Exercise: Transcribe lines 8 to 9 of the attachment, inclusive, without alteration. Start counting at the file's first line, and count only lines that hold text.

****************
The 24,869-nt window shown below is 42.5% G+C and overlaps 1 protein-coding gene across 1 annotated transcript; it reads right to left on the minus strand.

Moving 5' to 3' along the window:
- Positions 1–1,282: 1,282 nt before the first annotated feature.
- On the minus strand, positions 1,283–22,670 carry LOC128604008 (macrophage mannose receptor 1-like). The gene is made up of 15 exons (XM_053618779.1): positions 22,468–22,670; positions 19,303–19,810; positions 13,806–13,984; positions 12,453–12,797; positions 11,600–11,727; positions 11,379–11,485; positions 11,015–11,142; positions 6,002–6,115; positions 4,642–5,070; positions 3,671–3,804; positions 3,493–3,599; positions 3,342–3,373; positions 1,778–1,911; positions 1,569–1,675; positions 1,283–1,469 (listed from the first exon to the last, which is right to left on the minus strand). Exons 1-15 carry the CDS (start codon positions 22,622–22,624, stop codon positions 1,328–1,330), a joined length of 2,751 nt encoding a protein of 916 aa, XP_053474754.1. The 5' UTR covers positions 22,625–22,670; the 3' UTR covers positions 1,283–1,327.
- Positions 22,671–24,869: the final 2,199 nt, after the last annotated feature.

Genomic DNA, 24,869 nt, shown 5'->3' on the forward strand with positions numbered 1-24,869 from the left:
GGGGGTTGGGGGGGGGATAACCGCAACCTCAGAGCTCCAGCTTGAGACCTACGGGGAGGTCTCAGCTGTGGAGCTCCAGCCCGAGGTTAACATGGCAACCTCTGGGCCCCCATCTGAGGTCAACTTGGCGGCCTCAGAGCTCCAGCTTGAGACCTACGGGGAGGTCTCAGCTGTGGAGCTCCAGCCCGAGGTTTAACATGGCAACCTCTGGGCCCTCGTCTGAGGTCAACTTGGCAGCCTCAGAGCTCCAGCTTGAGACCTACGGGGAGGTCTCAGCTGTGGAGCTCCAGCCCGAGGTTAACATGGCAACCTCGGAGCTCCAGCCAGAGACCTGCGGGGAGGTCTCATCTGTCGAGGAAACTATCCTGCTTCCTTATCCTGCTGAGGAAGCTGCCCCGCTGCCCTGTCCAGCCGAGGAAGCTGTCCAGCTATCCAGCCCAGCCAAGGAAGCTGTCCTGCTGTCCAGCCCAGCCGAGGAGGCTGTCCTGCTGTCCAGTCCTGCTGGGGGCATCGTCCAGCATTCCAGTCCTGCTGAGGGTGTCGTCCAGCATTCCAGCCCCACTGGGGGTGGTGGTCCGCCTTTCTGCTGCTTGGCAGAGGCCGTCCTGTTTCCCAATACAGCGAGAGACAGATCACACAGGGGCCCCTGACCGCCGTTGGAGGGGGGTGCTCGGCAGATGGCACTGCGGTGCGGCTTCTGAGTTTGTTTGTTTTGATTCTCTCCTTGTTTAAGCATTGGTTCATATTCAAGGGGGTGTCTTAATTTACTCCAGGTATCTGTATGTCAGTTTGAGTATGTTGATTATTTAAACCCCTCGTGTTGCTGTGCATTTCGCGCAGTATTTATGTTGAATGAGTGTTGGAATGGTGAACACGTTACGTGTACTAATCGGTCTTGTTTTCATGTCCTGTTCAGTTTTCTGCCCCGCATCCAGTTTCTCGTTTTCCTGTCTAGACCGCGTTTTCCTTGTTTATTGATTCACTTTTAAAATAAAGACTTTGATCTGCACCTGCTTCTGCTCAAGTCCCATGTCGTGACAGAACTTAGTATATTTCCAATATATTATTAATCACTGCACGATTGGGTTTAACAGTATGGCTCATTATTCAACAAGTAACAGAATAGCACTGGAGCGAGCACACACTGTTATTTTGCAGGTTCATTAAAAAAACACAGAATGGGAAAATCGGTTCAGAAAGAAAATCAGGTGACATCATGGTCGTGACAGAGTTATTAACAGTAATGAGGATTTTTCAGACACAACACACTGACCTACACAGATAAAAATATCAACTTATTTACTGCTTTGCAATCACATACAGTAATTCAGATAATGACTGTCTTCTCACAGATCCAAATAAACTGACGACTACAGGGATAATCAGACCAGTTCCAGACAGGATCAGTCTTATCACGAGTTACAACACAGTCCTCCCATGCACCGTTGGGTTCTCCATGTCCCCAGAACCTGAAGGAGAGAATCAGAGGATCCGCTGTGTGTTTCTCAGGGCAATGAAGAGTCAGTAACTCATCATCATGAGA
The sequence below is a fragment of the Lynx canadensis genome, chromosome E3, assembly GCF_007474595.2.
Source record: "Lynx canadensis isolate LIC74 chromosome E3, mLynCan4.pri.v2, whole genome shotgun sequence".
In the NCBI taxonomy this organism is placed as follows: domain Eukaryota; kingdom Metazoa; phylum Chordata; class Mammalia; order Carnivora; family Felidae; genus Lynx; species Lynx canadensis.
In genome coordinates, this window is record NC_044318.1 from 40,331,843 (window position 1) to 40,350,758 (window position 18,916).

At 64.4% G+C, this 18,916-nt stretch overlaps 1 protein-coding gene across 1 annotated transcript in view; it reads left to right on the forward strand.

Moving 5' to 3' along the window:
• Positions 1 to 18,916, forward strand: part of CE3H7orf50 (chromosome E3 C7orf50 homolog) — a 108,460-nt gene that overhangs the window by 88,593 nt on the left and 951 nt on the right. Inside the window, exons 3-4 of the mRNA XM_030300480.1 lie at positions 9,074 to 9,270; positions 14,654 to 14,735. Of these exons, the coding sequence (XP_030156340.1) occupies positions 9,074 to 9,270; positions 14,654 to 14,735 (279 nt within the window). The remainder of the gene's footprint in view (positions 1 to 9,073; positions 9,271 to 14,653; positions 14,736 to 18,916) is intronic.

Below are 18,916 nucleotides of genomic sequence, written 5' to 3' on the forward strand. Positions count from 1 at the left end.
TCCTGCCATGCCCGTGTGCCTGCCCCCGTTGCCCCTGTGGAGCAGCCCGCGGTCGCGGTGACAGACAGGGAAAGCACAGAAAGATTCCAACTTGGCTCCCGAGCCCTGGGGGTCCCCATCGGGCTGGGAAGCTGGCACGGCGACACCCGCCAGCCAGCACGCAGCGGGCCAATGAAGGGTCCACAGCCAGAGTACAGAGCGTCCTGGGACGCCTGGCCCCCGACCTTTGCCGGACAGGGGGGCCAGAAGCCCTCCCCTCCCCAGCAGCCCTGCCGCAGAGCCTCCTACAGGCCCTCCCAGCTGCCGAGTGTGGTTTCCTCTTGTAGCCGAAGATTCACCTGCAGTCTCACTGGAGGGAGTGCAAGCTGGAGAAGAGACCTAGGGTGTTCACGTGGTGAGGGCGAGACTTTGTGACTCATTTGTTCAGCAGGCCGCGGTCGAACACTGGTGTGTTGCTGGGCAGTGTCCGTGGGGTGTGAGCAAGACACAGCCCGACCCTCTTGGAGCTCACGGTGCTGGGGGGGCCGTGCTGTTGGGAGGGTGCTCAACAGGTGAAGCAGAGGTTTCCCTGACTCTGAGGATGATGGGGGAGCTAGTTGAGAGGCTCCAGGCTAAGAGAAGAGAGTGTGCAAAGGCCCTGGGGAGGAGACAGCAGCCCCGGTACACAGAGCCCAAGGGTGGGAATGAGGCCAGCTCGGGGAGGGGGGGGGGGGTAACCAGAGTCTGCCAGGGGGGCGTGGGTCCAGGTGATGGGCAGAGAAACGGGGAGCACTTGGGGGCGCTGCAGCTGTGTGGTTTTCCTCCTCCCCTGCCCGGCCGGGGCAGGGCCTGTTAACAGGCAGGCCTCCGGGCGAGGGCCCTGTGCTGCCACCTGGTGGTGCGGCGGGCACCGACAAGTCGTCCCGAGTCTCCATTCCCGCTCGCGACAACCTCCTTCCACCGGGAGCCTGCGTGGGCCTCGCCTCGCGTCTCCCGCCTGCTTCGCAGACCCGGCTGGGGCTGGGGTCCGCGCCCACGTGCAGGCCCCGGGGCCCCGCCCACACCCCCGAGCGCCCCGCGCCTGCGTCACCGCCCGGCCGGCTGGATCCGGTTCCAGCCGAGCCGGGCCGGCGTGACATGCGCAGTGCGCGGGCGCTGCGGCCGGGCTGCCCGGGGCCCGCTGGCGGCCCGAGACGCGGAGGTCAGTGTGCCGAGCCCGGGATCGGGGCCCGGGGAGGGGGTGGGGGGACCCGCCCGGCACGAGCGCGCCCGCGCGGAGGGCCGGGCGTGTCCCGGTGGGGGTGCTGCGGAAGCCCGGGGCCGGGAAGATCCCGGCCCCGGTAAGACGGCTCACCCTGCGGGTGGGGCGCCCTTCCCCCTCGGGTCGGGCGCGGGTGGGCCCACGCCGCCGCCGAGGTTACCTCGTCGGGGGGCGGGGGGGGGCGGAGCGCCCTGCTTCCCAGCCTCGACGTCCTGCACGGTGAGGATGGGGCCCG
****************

The sequence below is a fragment of the Lynx canadensis genome, chromosome E3, assembly GCF_007474595.2.
Source record: "Lynx canadensis isolate LIC74 chromosome E3, mLynCan4.pri.v2, whole genome shotgun sequence".